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New Book Goes Beyond Stick And Rudder Skills For Tailwheel Pilots

'Flying The Tail Wheel Airplane' A Detailed Course In Conventional Gear Flying

Whether its the low, slow flight of a Cub or Champ, or the high-performance of a P-51, flying an airplane with conventional gear requires a different skill set. A new book “Flying the Tail Wheel Airplane”, by Master CFI Jim Alsip, offers a detailed course on piloting aircraft with a conventional gear. Tail wheel airplanes present specific challenges that Alsip aims to address in this guide to better stick and rudder skills.

According to Alsip, there has been a resurgence in pilots flying tail wheel airplanes in recent years. In part that is due to the growing popularity and production of new light sport airplanes. Another factor in the popularity of tail wheel aircraft is safety and self-esteem. It is generally acknowledged that tail wheel pilots have better stick and rudder skills than pilots who have only flown tricycle gear aircraft. Better skills help tail wheel pilots fly more safely and ostensibly have more fun than their counterparts in tricycle gear airplanes.

The FAA requires that pilots must have a “tail wheel endorsement” from a certified flight instructor to fly an airplane with a tail wheel. To earn a tail wheel endorsement, a pilot must demonstrate proficiency in specific flying skills and be knowledgeable of tail wheel subjects. With this in mind, Alsip guides readers through the basics of tail wheel proficiency and aims to identify the causes of poor pilot performance. Alsip contends that the principles laid out in the book are applicable to all pilots flying all types of small airplanes and are prerequisite to learning to fly advanced maneuvers safely.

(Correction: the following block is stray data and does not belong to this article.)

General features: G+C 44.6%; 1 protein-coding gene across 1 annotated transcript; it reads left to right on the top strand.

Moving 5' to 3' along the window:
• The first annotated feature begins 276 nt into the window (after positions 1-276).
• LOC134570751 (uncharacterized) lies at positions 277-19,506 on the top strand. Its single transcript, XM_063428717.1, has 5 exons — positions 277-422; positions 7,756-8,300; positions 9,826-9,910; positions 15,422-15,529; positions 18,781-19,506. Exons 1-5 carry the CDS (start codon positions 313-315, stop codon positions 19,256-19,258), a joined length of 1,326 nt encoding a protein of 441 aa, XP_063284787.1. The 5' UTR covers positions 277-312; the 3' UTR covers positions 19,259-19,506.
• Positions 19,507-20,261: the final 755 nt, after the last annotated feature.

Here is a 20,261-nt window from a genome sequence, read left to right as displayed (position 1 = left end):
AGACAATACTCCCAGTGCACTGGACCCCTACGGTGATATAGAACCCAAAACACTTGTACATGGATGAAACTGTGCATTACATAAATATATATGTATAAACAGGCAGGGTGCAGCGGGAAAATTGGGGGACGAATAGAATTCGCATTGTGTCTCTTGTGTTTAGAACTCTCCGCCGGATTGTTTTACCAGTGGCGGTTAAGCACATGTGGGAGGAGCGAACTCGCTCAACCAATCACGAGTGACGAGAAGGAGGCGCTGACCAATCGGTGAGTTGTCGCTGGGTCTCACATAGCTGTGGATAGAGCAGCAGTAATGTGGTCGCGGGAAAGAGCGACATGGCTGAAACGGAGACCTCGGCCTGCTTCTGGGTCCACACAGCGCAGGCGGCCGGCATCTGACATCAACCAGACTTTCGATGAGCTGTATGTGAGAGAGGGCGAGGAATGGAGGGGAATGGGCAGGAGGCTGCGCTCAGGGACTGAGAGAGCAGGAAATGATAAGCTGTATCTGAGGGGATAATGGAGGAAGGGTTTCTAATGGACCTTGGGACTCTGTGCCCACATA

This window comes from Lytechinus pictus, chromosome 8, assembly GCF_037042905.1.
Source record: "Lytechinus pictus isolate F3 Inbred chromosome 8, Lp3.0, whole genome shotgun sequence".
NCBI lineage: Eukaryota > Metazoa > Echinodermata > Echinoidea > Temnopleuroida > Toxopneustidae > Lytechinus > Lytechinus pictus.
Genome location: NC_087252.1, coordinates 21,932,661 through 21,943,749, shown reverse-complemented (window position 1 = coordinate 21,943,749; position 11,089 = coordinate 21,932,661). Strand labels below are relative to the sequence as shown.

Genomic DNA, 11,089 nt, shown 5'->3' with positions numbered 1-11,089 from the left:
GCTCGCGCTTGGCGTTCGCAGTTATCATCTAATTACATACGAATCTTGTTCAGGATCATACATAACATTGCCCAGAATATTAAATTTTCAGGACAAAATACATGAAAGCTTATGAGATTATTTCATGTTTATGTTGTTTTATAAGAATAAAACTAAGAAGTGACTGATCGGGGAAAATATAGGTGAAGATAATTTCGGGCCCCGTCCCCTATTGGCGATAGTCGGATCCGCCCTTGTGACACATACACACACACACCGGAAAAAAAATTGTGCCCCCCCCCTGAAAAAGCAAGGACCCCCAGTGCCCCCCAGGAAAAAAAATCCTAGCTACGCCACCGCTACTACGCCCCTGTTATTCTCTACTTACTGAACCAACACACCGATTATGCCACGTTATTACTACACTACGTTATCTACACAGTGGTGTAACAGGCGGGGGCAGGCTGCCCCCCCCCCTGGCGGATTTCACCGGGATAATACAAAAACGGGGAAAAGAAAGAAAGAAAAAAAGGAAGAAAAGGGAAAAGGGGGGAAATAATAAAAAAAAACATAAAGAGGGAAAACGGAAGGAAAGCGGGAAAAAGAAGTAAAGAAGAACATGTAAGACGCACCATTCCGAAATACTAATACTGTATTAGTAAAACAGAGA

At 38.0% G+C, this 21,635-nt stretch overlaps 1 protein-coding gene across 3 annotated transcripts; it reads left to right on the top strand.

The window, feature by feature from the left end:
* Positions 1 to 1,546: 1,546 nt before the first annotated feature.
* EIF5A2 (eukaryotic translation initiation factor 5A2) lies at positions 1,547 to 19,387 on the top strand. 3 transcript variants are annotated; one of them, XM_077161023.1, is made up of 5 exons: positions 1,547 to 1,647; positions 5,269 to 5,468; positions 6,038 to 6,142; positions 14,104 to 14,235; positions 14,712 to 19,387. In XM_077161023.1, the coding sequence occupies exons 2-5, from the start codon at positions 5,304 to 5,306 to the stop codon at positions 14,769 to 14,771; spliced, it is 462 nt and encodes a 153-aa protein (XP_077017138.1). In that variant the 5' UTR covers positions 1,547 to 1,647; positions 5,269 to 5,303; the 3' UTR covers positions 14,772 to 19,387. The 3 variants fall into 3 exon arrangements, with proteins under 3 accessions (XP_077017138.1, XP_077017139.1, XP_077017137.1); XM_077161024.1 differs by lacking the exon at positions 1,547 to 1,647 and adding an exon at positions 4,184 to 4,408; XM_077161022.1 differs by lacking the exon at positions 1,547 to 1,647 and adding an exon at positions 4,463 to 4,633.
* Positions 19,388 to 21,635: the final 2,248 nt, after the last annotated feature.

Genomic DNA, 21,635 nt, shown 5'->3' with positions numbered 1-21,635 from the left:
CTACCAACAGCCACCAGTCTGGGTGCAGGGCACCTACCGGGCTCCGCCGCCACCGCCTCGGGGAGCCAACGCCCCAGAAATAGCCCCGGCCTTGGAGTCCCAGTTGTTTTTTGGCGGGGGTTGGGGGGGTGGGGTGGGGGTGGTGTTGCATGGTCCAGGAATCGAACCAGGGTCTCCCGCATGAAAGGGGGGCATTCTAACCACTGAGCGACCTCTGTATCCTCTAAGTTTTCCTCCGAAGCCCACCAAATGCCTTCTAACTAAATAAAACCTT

“Many pilots know what is required to perform a specific maneuver, but their low skill level is an impediment to being successful,” Alsip says. “In a unique way, the book addresses those weaknesses with techniques and a practice regimen that will help any pilot become more skilled with the use of an airplane’s controls.”

Intended to educate and empower pilots of all backgrounds and training levels, the book offers step-by-step instructions that gradually build in complexity as the book progresses. The book also offers an abundance of photographs from the cockpit demonstrating key points and principles. The photographs emphasize stick and rudder skills from the pilot’s perspective. “Emphasis on where to look, what to see and what to do about it makes this teaching style and book unique and effective,” says Alsip.

FMI: www.dylanaviation.com

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